Is Facebook Tumbling?
Could the recent surge in the popularity of Tumblr, coupled with a fall off in the use of Facebook, suggest we have another twist in social connectivity coming our way?
Tumblr has reportedly hit 400 million users a day, and its success may be due to the very thing that Facebook tries so hard to eliminate – creativity within the confines of the platform. Tumblr promotes individuality whereas Facebook wants us all to be the same.
Facebook is like going to work in an office, where everyone has his or her own little indistinct cubicle. Sure we are allowed to put our own photos up, just as long as they aren’t too risqué – we don’t want to upset anyone who may be casually passing by now do we?
Music and groups have now been pulled into check too. It must have been deemed inappropriate to give too much power to any mass of people. Or before you know it, Betty White will be on SNL, and Rage Against The Machine will have a Christmas number 1.
There is a set way to do things at Facebook, and up until this point, everyone has dutifully complied.
A STROLL IN THE PARK
Then there is Tumblr. It’s like taking a lunch break from Facebook’s faceless demeanor and going for a stroll through Venice Beach. There are colors and variety galore. Pages have a certain unity but they all look different. Hmmm remember that site, you know the one, where you could copy and paste your own code and customize it to your own specifications. What was it called again? Yes that was it, Myspace.
Ever since the heady days of Myspace, musicians have looked to social networks as a key to building success. With the integration of Soundcloud and an ability to collect followers, Tumblr is certainly becoming a friendlier environment for musicians. In fact, can I be the first to mutter the phrase “We’re really big on Tumblr”?
THE END OF THE ROAD
Perhaps social networks have become far too narcissistic for this to happen again. The majority of people are not using these platforms to discover new acts like they did in the early days of Myspace – they are using it to tell the everyone else about themselves.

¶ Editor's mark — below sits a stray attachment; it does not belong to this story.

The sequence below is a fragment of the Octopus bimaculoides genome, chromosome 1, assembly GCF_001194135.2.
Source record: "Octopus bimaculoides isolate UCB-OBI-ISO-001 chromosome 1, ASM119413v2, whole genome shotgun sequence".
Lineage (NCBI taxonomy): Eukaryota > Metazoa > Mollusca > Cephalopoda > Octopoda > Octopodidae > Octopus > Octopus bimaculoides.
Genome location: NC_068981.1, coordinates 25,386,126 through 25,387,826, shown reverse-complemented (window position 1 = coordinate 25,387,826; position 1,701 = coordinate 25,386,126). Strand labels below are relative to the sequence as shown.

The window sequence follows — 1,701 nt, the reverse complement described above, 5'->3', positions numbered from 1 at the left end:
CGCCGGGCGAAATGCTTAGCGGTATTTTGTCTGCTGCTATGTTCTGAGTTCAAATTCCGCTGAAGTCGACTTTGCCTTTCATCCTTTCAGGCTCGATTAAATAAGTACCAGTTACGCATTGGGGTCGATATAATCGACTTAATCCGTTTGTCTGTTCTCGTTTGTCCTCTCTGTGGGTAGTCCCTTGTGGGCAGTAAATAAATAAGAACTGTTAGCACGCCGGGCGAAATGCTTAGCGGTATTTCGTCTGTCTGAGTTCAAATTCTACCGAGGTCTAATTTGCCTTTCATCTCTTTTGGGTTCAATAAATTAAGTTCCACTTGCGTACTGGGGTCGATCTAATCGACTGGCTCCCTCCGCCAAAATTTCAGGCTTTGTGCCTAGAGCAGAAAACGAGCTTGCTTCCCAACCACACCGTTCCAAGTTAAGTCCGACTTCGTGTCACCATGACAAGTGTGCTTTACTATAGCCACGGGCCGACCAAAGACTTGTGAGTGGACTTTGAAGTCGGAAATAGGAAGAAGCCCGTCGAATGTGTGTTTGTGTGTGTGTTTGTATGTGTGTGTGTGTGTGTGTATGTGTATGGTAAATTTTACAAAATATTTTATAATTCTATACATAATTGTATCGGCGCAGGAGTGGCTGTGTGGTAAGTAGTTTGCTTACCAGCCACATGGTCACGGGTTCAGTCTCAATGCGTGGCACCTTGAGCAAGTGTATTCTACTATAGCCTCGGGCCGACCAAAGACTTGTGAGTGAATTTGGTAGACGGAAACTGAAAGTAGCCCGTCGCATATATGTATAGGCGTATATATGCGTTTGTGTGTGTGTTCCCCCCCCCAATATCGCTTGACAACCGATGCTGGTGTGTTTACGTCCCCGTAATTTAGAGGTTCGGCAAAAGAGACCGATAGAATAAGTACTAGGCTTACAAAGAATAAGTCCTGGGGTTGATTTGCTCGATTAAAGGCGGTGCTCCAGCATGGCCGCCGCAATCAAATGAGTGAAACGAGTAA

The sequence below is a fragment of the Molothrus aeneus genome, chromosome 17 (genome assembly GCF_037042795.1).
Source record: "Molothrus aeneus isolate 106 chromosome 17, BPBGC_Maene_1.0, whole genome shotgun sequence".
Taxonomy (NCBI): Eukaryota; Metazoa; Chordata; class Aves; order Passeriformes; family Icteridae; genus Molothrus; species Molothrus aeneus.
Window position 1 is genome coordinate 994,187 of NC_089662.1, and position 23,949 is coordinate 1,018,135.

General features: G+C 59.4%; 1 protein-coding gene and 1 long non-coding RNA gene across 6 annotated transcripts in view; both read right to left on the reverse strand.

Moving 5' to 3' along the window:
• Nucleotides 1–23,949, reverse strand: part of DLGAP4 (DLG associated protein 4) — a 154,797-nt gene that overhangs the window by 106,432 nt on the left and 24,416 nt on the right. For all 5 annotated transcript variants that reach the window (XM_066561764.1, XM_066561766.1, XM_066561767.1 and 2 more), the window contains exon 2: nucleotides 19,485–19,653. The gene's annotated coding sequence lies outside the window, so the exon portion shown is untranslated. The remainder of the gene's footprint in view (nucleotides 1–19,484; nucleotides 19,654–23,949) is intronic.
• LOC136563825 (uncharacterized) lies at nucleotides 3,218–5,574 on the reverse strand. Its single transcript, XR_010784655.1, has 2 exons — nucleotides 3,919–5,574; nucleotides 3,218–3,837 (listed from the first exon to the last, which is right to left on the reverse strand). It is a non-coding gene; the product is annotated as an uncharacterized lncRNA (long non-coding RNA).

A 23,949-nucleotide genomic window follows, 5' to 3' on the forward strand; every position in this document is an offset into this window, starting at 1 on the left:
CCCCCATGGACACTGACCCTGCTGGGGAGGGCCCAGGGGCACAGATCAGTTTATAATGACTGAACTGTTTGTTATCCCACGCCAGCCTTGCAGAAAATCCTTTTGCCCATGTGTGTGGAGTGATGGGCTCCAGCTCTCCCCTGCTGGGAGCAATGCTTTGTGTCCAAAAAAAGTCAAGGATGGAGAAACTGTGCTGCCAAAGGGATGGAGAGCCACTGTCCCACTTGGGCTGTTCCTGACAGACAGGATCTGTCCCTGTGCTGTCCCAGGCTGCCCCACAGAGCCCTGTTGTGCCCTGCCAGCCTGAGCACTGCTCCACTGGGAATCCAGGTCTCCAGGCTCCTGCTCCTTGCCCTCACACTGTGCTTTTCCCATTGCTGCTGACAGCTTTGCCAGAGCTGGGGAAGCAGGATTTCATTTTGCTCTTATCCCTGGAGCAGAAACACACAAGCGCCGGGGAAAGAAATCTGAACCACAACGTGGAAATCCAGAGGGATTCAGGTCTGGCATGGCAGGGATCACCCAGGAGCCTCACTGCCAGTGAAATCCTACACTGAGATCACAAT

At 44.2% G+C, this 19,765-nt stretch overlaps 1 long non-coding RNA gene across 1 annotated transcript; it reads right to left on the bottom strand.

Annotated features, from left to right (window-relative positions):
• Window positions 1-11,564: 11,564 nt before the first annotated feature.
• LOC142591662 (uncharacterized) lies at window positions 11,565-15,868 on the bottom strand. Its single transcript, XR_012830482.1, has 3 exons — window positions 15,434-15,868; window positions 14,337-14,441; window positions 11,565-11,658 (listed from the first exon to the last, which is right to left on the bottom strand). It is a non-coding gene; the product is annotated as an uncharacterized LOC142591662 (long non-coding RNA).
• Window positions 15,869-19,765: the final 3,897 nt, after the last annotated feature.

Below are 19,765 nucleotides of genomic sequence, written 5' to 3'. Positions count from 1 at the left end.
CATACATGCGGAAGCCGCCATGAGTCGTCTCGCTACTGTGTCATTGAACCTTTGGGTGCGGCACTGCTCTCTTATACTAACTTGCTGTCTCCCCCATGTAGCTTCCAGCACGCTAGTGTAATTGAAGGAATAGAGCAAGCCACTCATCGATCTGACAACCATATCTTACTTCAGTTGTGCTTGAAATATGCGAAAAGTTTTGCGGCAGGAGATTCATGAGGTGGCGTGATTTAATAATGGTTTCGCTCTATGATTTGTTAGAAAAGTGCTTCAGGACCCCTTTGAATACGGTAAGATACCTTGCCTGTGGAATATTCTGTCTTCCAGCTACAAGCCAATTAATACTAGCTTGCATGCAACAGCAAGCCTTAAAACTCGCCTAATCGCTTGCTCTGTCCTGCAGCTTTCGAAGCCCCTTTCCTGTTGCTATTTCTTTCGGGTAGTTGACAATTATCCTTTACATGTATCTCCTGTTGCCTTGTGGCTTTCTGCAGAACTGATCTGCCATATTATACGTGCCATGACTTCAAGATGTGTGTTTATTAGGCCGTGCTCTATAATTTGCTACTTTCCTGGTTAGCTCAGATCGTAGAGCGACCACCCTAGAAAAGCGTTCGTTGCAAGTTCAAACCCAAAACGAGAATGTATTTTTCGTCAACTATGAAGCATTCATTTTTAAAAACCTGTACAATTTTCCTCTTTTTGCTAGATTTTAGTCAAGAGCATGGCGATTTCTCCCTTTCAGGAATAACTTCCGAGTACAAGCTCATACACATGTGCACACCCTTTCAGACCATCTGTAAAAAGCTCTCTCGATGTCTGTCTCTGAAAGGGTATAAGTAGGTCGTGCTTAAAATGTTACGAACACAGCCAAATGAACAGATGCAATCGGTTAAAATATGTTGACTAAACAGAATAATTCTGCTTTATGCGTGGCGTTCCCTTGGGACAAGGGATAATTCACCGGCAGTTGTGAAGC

Bands telling the world about their gigs, parents telling the world about their kids, hypochondriacs telling the world about their ailments, Christians telling the world about their God, Atheists telling the world about the lack of God.
When every one shouts so loud, no one ends up being heard.
THE SEAS OF CHANGE
With its lack of censorship and customizable options, Tumblr could certainly become a dominant force in the near future. However, it seems like social networking trends could play out like our political preferences. Ebbing and flowing from conservative to democratic, shifting as the times change and our tastes broaden and recoil.
There is after all, a distinct unity in our social behavior.
Hypebot contributer Robin Davey is an independent musician and Head of Music & Film Development at GROWvision.
I don’t really get the value of tumblr. To me, it’s just like a blogger or wordpress.com site, but not as “full”. I see many using it as their website, which IMO is a mistake (never give up your dot com).
I think we are starting to see the fall of facebook, at least in the States. It’s very difficult to get your message heard thru all of the noise and filter bubbles (and peoples clique-like behavior).
I don’t know that I would agree with this. Facebook’s most successful predecessor was MySpace, which specifically failed because it got too gaudy. They didn’t keep a close reign on spam or even on customizability, and all of a sudden people were going nuts with all kinds of things that caused horrible web performance, and it degraded the entire MySpace experience.
Facebook succeeded because it distilled the most important part of why people enjoyed MySpace — real content posted by your friends — and cut out all the extras. Yes, it was a “downgrade” in terms of customizability, but what it really was was a sharp honing of the MySpace experience.
People will continue coming to Facebook because it’s the closest thing to a universal phone book of our friends, a virtual party where we can peek in on our friends at any time of day, in an ultra-convenient and clutter-free way.
Tumblr isn’t really a Facebook competitor. It can be used as one, but it’s more of a web site alternative. I would rather check Facebook once to keep up with 1000 friends, than check 1000 friends’ individual Tumblr sites.
” I would rather check Facebook once to keep up with 1000 friends, than check 1000 friends’ individual Tumblr sites.”